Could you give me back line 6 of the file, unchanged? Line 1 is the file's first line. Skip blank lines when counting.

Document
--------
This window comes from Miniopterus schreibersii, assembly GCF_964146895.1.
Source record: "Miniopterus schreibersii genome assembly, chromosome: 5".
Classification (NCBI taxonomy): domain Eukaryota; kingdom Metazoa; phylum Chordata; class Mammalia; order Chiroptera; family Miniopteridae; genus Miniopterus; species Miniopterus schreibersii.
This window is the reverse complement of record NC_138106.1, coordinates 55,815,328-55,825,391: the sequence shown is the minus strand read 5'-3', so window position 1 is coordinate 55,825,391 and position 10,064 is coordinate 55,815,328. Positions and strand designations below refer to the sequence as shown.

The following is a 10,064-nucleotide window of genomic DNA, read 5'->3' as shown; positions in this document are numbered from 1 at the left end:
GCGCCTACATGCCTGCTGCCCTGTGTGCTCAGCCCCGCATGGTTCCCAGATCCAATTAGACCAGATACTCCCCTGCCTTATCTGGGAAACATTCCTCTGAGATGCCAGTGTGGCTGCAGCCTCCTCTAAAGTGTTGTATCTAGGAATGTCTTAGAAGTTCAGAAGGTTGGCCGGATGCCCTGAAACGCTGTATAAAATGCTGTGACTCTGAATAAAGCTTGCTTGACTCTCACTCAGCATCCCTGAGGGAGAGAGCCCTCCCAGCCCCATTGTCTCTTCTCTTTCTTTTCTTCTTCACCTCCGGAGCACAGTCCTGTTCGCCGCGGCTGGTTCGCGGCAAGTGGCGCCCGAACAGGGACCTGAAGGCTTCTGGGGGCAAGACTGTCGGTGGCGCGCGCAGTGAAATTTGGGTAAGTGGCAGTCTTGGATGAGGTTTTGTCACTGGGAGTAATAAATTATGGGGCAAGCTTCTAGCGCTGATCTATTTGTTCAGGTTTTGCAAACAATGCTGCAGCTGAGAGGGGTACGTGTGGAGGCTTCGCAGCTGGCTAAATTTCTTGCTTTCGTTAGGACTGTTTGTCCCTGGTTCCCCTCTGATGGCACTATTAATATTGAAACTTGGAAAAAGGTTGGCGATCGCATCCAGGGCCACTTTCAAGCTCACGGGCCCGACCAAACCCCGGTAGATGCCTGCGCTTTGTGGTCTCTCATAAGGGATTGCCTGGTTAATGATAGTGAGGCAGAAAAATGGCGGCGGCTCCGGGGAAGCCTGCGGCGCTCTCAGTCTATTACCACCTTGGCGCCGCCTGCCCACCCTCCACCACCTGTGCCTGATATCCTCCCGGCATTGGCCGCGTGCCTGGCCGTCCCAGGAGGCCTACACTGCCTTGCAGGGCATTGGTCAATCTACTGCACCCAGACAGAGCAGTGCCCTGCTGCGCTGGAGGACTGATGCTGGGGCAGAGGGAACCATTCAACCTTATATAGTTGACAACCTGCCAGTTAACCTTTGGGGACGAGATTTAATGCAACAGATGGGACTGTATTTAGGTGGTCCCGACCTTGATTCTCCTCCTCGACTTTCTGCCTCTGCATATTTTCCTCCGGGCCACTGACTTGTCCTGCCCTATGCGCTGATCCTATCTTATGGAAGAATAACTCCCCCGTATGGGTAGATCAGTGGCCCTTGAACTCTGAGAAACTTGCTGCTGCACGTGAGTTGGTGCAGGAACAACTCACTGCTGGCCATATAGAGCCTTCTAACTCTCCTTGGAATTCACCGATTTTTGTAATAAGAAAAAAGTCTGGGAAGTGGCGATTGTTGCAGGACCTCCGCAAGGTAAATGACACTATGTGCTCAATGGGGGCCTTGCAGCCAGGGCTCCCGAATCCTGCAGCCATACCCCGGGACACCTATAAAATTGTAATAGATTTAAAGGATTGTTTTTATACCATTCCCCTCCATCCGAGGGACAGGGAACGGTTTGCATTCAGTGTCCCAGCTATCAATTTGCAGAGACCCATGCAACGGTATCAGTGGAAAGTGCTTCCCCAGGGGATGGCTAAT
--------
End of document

GCGCCTACATGCCTGCTGCCCTGTGTGCTCAGCCCCGCATGGTTCCCAGATCCAATTAGACCAGATACTCCCCTGCCTTATCTGGGAAACATTCCTCTGAGATGCCAGTGTGGCTGCAGCCTCCTCTAAAGTGTTGTATCTAGGAATGTCTTAGAAGTTCAGAAGGTTGGCCGGATGCCCTGAAACGCTGTATAAAATGCTGTGACTCTGAATAAAGCTTGCTTGACTCTCACTCAGCATCCCTGAGGGAGAGAGCCCTCCCAGCCCCATTGTCTCTTCTCTTTCTTTTCTTCTTCACCTCCGGAGCACAGTCCTGTTCGCCGCGGCTGGTTCGCGGCAAGTGGCGCCCGAACAGGGACCTGAAGGCTTCTGGGGGCAAGACTGTCGGTGGCGCGCGCAGTGAAATTTGGGTAAGTGGCAGTCTTGGATGAGGTTTTGTCACTGGGAGTAATAAATTATGGGGCAAGCTTCTAGCGCTGATCTATTTGTTCAGGTTTTGCAAACAATGCTGCAGCTGAGAGGGGTACGTGTGGAGGCTTCGCAGCTGGCTAAATTTCTTGCTTTCGTTAGGACTGTTTGTCCCTGGTTCCCCTCTGATGGCACTATTAATATTGAAACTTGGAAAAAGGTTGGCGATCGCATCCAGGGCCACTTTCAAGCTCACGGGCCCGACCAAACCCCGGTAGATGCCTGCGCTTTGTGGTCTCTCATAAGGGATTGCCTGGTTAATGATAGTGAGGCAGAAAAATGGCGGCGGCTCCGGGGAAGCCTGCGGCGCTCTCAGTCTATTACCACCTTGGCGCCGCCTGCCCACCCTCCACCACCTGTGCCTGATATCCTCCCGGCATTGGCCGCGTGCCTGGCCGTCCCAGGAGGCCTACACTGCCTTGCAGGGCATTGGTCAATCTACTGCACCCAGACAGAGCAGTGCCCTGCTGCGCTGGAGGACTGATGCTGGGGCAGAGGGAACCATTCAACCTTATATAGTTGACAACCTGCCAGTTAACCTTTGGGGACGAGATTTAATGCAACAGATGGGACTGTATTTAGGTGGTCCCGACCTTGATTCTCCTCCTCGACTTTCTGCCTCTGCATATTTTCCTCCGGGCCACTGACTTGTCCTGCCCTATGCGCTGATCCTATCTTATGGAAGAATAACTCCCCCGTATGGGTAGATCAGTGGCCCTTGAACTCTGAGAAACTTGCTGCTGCACGTGAGTTGGTGCAGGAACAACTCACTGCTGGCCATATAGAGCCTTCTAACTCTCCTTGGAATTCACCGATTTTTGTAATAAGAAAAAAGTCTGGGAAGTGGCGATTGTTGCAGGACCTCCGCAAGGTAAATGACACTATGTGCTCAATGGGGGCCTTGCAGCCAGGGCTCCCGAATCCTGCAGCCATACCCCGGGACACCTATAAAATTGTAATAGATTTAAAGGATTGTTTTTATACCATTCCCCTCCATCCGAGGGACAGGGAACGGTTTGCATTCAGTGTCCCAGCTATCAATTTGCAGAGACCCATGCAACGGTATCAGTGGAAAGTGCTTCCCCAGGGGATGGCTAAT